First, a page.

Monday, May 28, 2007

They're still trying

The European Air Transport Command (EATC) – the putative EU Air Force, agreed in principle by France and Germany in June 2001 – has acquired a new member, Holland, adding to the two original members plus Belgium, to make a group of four members.

The Netherlands Ministerie van Defensie signed up on 23 May, agreeing to the basis on their military transport aircraft should be pooled and how to manage the Command, which is based in Eindhoven in The Netherlands. However, the site, for the moment, will not become a central base.

According to Defense Industry Daily, the aircraft from the participating nations (mostly C-160 Transalls in France and Germany, plus some C-130H Hercules transports in Belgium & Holland) will continue to be stationed and maintained at their own air bases.

As presented, however, reports suggest that the command is newly formed but the operation was actually agreed in June 2001, initially as a European coordinating cell for air transport. It started operations in Eindhoven in June 2002 and Germany and France continued to pursue goal of European air transport command, as a model for other joint commands.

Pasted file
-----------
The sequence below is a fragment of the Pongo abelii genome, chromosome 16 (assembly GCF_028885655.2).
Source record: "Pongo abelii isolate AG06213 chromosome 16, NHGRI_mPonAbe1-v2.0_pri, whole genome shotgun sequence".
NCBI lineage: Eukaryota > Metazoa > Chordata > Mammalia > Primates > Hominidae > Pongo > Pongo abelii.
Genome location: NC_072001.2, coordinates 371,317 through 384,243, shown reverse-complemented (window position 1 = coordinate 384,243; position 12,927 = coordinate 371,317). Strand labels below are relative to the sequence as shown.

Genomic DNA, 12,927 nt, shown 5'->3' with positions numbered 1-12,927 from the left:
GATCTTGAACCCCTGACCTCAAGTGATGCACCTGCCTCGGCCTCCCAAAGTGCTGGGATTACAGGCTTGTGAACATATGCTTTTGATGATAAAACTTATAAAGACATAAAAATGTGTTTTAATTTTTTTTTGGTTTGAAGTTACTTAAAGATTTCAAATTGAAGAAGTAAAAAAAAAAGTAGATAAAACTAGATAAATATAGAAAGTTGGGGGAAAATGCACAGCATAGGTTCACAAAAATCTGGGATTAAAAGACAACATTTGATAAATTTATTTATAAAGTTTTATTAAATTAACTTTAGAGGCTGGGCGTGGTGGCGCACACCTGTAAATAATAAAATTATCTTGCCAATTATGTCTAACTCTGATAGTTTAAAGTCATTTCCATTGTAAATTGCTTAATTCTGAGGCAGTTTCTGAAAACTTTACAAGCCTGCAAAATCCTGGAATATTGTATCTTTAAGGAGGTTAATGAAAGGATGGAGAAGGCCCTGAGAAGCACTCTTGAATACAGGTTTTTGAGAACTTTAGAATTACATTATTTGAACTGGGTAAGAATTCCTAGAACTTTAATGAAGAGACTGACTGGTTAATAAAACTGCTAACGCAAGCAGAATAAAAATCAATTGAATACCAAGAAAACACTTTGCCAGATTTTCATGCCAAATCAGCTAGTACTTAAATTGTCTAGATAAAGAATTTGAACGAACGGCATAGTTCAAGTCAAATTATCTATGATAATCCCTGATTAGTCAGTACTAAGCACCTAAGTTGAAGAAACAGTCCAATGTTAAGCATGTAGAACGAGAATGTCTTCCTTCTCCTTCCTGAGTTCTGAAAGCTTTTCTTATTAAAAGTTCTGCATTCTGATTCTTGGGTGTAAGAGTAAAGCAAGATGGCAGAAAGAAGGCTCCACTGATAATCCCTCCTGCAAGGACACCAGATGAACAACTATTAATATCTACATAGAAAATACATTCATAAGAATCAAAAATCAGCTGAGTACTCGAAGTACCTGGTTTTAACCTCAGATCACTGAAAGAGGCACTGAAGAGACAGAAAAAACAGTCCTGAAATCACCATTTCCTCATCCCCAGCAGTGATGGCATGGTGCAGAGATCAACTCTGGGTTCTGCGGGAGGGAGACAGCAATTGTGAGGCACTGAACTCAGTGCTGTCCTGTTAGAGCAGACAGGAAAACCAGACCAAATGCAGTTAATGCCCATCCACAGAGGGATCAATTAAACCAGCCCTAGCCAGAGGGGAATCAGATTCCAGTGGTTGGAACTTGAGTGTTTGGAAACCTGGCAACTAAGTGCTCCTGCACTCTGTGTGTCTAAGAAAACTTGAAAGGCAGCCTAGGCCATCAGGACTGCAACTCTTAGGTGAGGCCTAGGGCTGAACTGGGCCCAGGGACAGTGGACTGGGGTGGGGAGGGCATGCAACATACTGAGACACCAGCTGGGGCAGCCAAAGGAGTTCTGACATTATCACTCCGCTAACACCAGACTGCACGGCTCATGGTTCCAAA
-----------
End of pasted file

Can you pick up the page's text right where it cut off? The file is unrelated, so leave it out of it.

It was then relaunched after a Franc-German initiative in January 2003 and, on 1 July 2004, it became a European strategic air transport centre. The intention always was, therefore, that it would become a "European strategic air transport command" and the plan is that the Airbus A400M will become its key capability once that aircraft had come into service.

Three of the four countries now involved have ordered the A400M (France - 50, Germany - 60, Belgium - 7) and, says DID while the Dutch have made no firm decision on replacing their ageing C-130H-30s, their membership of the Command begins to weight the scales for that eventual decision.

And of course, DID adds, it also furthers the objective of creating a parallel EU military structure outside of Nato – which was the intention all along.


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